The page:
The log UIE levels varied markedly by state (P < 0.001). After adjusting for sex, BSA and age, Victorian children had significantly lower adjusted levels than children in the other four states (P < 0.001). There was no statistically significant difference between the adjusted log UIE levels for children from NSW and South Australia (P = 0.06), which were significantly less (P < 0.001) than those for children from Western Australia and Queensland, which were comparable (P = 0.8).

Thyroid volume

Box 3 shows the distribution of ultrasound measured thyroid volume (mL) by BSA and sex for children from all five states, and gives the international normative 50th and 97th percentile values (P50 and P97).18 Box 4 shows the percentage of study children with a thyroid volume exceeding the P50 or P97 by sex, state and BSA or age. With the exception of Victoria, Australian children had relatively larger thyroid glands compared with new international reference values for thyroid gland size in iodine-sufficient schoolchildren when adjusted by BSA or by age.


The National Iodine Nutrition Study is the largest study of its kind ever carried out in Australia, involving over 1700 students from 88 schools across five states. Random cluster sampling of classes generated a sample quickly and easily and gave each class an equal chance of being chosen, thereby providing an unbiased estimate of the overall population value.

Mainland Australian children as a group are borderline iodine deficient. However, there are significant and unexpected variations across the continent, with, overall, Western Australian and Queensland children being iodine replete and Victorian and NSW children being mildly iodine deficient. The results from NSW and Victoria are very similar to those previously reported.5-7 Tasmania was not included, but a study in 2001, before a bread fortification program was commenced, showed that the median UIE in Tasmanian schoolchildren was 84 μg/L, with 20% having levels under 50 μg/L.10 These results for Tasmania are similar to our results for NSW and Victoria.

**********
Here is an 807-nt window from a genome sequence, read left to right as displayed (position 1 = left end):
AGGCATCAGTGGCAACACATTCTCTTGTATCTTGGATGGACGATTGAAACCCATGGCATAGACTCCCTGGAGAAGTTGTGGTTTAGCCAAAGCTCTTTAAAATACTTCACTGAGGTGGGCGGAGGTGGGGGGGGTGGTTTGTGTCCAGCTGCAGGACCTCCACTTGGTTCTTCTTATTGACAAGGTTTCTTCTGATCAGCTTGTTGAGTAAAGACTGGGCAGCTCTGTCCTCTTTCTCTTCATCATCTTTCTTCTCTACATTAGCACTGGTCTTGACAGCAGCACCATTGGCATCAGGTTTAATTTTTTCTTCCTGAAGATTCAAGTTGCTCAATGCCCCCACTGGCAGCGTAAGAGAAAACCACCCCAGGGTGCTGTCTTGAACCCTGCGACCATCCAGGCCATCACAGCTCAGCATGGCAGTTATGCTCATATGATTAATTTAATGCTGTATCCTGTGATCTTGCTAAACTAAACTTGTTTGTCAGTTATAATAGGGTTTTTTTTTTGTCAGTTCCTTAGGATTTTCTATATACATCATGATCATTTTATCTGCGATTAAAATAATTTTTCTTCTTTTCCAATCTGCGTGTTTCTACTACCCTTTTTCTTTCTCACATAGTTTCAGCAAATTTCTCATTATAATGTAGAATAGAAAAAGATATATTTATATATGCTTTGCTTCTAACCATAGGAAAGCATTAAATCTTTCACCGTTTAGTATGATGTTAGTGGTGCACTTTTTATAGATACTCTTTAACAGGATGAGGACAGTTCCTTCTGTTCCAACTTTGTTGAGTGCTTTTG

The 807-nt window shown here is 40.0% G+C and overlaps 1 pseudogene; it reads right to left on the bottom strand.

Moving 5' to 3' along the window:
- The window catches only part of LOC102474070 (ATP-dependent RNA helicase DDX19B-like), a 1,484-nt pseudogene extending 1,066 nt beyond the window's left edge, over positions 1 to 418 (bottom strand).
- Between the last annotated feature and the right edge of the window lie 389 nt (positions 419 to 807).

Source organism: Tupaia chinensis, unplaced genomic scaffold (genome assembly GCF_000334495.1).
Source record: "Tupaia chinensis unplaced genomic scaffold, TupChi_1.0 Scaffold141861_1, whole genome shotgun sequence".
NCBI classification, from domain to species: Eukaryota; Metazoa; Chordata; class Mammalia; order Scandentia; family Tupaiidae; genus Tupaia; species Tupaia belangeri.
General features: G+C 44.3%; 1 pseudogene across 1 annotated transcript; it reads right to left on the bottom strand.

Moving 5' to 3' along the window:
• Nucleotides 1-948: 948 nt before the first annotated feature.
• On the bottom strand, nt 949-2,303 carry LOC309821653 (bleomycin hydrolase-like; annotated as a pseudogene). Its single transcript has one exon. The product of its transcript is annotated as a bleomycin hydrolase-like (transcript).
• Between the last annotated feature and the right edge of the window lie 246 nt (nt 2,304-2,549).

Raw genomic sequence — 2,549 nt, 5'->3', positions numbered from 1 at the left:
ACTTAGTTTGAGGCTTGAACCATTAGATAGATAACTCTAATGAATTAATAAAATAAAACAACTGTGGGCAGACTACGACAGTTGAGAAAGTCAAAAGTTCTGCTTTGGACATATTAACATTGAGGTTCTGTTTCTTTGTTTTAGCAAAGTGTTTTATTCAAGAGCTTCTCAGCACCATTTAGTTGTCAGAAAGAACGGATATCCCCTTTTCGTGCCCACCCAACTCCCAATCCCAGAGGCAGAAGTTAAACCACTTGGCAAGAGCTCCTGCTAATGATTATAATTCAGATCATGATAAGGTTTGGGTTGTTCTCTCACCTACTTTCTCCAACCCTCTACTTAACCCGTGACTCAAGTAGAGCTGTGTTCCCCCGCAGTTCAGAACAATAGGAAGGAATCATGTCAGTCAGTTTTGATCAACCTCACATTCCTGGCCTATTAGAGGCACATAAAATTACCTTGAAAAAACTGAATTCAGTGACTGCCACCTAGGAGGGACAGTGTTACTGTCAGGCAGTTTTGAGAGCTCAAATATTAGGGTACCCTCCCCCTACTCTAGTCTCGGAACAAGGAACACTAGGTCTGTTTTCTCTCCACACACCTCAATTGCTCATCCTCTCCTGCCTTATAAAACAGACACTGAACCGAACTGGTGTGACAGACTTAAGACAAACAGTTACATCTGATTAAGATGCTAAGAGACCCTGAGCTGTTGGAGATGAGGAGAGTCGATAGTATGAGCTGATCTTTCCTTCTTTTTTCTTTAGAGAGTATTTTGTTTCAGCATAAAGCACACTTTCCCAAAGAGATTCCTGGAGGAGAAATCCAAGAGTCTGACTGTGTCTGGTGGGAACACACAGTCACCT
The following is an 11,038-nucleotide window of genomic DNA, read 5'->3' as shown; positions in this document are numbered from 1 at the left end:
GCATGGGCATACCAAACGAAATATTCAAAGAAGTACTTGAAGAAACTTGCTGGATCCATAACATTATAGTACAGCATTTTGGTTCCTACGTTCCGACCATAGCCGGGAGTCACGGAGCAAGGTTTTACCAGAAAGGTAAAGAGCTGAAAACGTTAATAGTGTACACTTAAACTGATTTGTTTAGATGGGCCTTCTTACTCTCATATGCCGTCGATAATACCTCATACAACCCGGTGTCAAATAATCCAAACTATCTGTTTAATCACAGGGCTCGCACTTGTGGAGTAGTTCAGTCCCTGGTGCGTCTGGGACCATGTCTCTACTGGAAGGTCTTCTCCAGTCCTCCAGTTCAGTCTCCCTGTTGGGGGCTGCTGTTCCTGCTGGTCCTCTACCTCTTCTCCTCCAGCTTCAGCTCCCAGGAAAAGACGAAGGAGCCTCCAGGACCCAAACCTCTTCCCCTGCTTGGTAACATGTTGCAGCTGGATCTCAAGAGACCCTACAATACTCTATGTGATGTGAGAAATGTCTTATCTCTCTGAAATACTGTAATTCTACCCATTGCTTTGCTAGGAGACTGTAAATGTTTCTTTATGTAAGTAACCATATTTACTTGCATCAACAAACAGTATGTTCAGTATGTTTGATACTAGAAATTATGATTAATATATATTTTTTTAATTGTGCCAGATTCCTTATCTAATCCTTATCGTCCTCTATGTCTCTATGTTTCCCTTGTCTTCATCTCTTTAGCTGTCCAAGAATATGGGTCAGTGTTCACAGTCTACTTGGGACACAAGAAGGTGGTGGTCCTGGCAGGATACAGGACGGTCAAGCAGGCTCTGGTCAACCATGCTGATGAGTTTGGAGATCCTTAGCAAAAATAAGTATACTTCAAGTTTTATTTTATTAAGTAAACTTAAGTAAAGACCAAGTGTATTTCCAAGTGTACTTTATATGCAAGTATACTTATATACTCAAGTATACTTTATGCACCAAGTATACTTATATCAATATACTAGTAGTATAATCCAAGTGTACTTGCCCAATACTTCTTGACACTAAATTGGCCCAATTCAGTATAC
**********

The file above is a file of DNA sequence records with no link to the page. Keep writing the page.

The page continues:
About half (46.3%) of all the students tested in mainland Australia had UIE levels in the range of mild (36.7%) to moderate (9.6%) iodine deficiency. Most of these children came from south-eastern Australia. Victoria (18.8%) and NSW (13.6%) had the highest percentage in the range of 20–49 μg/L.

Children living in Western Australia and Queensland are clearly ingesting more iodine than their counterparts living elsewhere in Australia. We are not sure of the reasons for these regional variations, but the most likely explanations include:

  • possible differences in the proportion of the population using iodised salt;

  • variations in regional milk iodine content; and

  • drinking water iodine levels.

These possibilities are currently being investigated. For example, the limited number of drinking water samples collected during the survey showed relatively high iodine levels in water and milk in northern and central Queensland, which could explain why the UIE levels indicated iodine sufficiency in this state.

Thyroid ultrasound, along with measurement of UIE levels, has been recommended by the WHO and the International Council for the Control of Iodine Deficiency Disorders (ICCIDD) for monitoring the sustained impact of iodine deficiency control programs through universal salt iodisation. Since their introduction in 1997, the recommended normative values for thyroid volume in children have been revised on two occasions. The validity of the 1997 WHO/ICCIDD recommended values were challenged by a number of studies, including surveys using a ThyroMobil.14 It was later agreed that these reference values had significantly overestimated thyroid volumes in children.18 Indeed, in the study in Tasmania in 2000, 5.3% (based on age) and 5.9% (based on BSA) of Tasmanian boys had increased thyroid volumes when compared with the 1997 international normative values. When compared with the 2001 corrected WHO/ICCIDD reference values,18 the prevalence of raised thyroid volumes increased to 24.6% (based on age) and 22% (based on BSA).10 A new set of international reference values for thyroid volume assessed by ultrasound examination, based on studies of children living in areas of long-term iodine sufficiency, were released in 2003.19 The new reference values once again have lowered the reference volumes compared with the 2001 corrected values. The thyroid volume results in our study were compared with these new international reference values.